Polish Soccer Clubs Ranked by Business Results
October 26, 2012
Legia Warsaw has topped a league table of the best-earning Polish soccer clubs, ending a three-year spell of domination by Lech Poznań. The Polish champions, ¦l±sk Wrocław, did not make the podium this year.
According to the Ekstraklasa piłkarskiego biznesu (Ekstraklasa of the soccer business) report compiled by consulting firm Ernst & Young, in association with the Ekstraklasa SA company, which runs Poland’s Ekstraklasa premier soccer league, the total revenue of Ekstraklasa soccer clubs last season was almost 20 percent higher than a year earlier. This is mostly due to two Polish soccer clubs taking part in European-level games and restructuring efforts undertaken by a number of clubs, rather than higher fan attendance at stadiums and better management, the report says. Only four of the 16 premier-league clubs posted a profit.
“The revenues of Legia Warsaw and Wisła Cracow, which took part in the European competitions until the spring, had the biggest impact on the improved financial results of the whole league,” said Krzysztof Sachs, partner at Ernst & Young and one of the authors of the study, commenting on the report findings. “This year, however, we do not have an Ekstraklasa club in the group stage of the Europa League, so in the next edition of the report the revenues of the [Polish] clubs may be less impressive.”
In recent years, Polish soccer has undergone an infrastructure revolution. This revolution is almost over, but fans and club heads have to wait before it produces results. Turnout at Ekstraklasa matches last season increased by only 6 percent—to 8,800 spectators per game—compared with the average in the previous season. The growing number of fans at matches has only slightly contributed to the increase in club revenues. Proceeds from ticket sales increased from zl.55 million in 2010 to zl.67.5 million in 2011. Legia, Lech, Wisła, Lechia Gdańsk and ¦l±sk account for a combined 77 percent of the proceeds from tickets. “This shows the potential of the modern stadiums built in large urban centers, which have a powerful fan base and soccer traditions,” says Sachs.
The report points to challenges faced by Polish soccer clubs, but it also highlights the fact that since the publication of the first Ekstraklasa piłkarskiego biznesu report in 2009, there has been a revolution in the club budgets.
The combined revenue of all the clubs has risen by 40 percent over the last four years, slowly approaching the zl.500 million mark. In 2011, the figure was zl.441.6 million, up from zl.371.1 million a year earlier. Revenue from sponsorship and advertising is still the key revenue item; in 2011 it amounted to zl.156.3 million, accounting for 36 percent of the total. A year earlier, the figure was zl.130.8 million. Revenue from the sale of TV broadcast rights is another important item.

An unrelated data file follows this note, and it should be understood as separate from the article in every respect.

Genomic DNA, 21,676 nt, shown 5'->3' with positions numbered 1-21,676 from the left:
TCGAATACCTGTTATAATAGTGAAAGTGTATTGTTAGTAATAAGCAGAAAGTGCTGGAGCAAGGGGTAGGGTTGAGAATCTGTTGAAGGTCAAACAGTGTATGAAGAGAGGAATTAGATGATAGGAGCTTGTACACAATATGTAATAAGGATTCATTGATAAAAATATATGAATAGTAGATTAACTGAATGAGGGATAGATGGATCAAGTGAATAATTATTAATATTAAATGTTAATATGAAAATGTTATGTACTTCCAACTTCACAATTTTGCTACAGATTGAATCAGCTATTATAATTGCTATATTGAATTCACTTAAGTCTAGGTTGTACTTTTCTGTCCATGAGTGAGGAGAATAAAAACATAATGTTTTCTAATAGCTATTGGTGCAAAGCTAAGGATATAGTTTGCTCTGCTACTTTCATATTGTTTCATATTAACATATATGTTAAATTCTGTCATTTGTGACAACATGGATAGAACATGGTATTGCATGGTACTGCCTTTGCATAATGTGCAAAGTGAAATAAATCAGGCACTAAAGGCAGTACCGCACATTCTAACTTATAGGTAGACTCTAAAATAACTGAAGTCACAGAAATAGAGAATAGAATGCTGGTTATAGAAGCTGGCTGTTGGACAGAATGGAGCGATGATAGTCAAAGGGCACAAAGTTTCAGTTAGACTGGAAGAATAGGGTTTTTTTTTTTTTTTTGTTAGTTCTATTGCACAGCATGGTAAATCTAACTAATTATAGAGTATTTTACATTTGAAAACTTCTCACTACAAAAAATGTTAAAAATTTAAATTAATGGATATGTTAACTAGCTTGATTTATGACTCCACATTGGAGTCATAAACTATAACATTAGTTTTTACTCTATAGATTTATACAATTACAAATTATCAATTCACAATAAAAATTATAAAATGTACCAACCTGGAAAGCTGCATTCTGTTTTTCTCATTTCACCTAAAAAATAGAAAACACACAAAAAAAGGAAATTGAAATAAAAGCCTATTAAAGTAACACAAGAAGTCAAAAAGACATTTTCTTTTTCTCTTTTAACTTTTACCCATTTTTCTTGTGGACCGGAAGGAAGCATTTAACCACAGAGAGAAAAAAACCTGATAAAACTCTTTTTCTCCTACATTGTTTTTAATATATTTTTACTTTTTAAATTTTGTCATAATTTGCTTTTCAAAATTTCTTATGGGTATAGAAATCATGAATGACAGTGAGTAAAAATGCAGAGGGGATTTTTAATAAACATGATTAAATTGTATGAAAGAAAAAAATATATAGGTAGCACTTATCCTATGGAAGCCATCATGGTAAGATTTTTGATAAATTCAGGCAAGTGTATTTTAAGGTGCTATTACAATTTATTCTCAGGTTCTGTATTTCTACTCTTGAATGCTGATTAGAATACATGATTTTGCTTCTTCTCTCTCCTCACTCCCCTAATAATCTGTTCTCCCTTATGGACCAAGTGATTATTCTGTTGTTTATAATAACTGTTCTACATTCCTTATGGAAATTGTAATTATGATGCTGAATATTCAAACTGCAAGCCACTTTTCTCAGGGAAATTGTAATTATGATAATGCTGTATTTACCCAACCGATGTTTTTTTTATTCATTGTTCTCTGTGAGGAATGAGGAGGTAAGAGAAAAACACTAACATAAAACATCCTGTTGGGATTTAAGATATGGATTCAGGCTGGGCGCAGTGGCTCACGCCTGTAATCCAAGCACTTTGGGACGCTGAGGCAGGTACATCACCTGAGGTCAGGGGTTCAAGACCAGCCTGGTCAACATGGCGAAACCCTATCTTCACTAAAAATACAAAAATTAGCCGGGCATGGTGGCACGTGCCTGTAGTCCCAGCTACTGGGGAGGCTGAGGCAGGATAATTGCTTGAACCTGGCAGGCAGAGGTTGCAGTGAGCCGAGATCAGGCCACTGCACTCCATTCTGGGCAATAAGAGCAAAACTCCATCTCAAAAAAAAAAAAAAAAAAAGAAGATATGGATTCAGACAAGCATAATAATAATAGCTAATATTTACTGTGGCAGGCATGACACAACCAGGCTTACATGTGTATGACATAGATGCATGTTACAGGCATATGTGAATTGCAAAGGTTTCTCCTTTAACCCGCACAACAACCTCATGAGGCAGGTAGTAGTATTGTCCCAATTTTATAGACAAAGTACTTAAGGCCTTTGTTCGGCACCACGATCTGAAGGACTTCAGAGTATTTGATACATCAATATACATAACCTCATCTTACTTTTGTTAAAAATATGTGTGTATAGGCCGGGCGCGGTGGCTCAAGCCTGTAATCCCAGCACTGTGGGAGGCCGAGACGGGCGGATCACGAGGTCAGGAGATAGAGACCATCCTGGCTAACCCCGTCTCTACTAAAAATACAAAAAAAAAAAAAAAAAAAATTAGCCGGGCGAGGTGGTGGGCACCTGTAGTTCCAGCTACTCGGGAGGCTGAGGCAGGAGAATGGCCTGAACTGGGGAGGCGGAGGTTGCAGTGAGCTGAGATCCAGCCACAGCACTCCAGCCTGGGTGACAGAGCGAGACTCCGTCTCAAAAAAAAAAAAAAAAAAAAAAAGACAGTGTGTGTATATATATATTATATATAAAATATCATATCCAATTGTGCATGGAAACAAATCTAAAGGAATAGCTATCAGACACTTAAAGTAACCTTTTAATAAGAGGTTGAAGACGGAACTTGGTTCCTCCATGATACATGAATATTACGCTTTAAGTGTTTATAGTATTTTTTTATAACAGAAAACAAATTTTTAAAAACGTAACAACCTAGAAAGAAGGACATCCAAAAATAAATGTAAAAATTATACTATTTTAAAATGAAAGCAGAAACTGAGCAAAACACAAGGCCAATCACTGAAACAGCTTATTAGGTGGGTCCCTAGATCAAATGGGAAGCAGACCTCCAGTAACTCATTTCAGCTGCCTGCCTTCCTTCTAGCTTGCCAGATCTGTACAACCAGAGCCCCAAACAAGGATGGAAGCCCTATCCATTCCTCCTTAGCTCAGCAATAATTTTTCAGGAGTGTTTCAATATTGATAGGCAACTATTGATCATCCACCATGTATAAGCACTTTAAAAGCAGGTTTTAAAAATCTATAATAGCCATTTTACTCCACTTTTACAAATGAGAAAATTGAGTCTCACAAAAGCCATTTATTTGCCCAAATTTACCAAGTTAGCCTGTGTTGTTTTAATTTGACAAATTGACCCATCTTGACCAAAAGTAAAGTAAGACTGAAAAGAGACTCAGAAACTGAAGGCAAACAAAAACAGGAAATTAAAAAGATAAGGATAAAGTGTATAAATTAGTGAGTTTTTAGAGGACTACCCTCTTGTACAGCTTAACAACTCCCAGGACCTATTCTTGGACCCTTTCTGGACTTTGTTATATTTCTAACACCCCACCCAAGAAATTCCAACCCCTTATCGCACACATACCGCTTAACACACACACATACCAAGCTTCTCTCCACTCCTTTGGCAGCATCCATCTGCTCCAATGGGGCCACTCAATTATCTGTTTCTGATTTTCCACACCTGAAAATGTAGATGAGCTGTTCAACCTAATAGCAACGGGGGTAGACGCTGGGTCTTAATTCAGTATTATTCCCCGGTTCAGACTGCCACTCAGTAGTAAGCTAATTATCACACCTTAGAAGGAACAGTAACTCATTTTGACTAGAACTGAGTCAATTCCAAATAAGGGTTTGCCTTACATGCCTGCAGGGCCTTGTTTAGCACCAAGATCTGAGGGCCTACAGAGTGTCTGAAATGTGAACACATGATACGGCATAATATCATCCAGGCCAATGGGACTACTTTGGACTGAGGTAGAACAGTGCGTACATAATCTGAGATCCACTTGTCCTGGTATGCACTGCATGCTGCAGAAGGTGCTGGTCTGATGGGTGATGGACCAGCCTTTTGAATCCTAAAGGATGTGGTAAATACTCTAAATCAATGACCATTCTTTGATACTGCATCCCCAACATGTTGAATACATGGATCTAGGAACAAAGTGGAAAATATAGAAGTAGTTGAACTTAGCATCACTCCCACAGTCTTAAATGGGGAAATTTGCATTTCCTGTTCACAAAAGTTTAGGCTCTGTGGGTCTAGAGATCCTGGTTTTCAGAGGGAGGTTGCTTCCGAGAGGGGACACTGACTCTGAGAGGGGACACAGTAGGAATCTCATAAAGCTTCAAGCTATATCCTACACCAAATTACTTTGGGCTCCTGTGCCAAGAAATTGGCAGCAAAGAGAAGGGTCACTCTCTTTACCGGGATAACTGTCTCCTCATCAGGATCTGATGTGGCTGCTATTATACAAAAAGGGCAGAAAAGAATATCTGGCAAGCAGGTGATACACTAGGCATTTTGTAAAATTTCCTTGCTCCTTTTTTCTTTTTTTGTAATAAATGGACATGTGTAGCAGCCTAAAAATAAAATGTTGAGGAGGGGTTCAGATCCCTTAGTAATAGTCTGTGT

Bogusław Biszof, chairman of the board at Ekstraklasa SA, said, “Just a year or so ago Ekstraklasa matches, when broadcast on television, had a chance of reaching just over a million households in Poland. Now, our coverage is up to 8 million households. We have also seen changes in the habits and lifestyle of Polish people. More and more fans expect convenient and flexible access to matches via a smartphone, tablet or computer.”
However, the growth in club revenues has been accompanied by growing costs and debt. Operating costs (not including expenditure on transfers) amounted to zl.533.7 million. A year earlier, they were 15.5 percent lower. Ekstraklasa clubs closed last year with a total loss of zl.119 million, zl.6 million more than a year earlier. The consequence of these losses are increasing liabilities. The total debt of Polish clubs in 2011 stood at about zl.645 million, over zl.110 million more than in 2010. At the same time, club assets increased by zl.27 million and reached nearly zl.336 million. This means that the average Ekstraklasa club has assets that allow it to cover only half of its liabilities.
Although Legia Warsaw doubled their revenues over the last two seasons and recorded their highest revenue during the last season, it did not top the list among the clubs in terms of the best financial situation. Chiefly due to its relatively high debt, Legia Warsaw took third place in the Ernst & Young financial ranking, which was compiled on the basis of 10 indicators. The winner of the financial part of the league table was KGHM Zagłębie Lubin, although the club was only fourth in the revenue subcategory. KGHM Zagłębie Lubin owe their top position in financial terms to the fact that they reported a profit, had the lowest debt and excellent financial liquidity ratios.
Legia Warsaw have the most media exposure among the Polish clubs, ahead of Lech Poznań, Wisła Cracow, Lechia Gdańsk and ¦l±sk Wrocław. The winner of this year’s ranking list in terms of sports-and-business performance was ¦l±sk Wrocław, who were ranked fourth overall in the Ernst & Young league table. The Polish champions owe that chiefly to their good sports results during the last season by Polish standards, a relatively large number of junior team players and relatively low cost per point scored.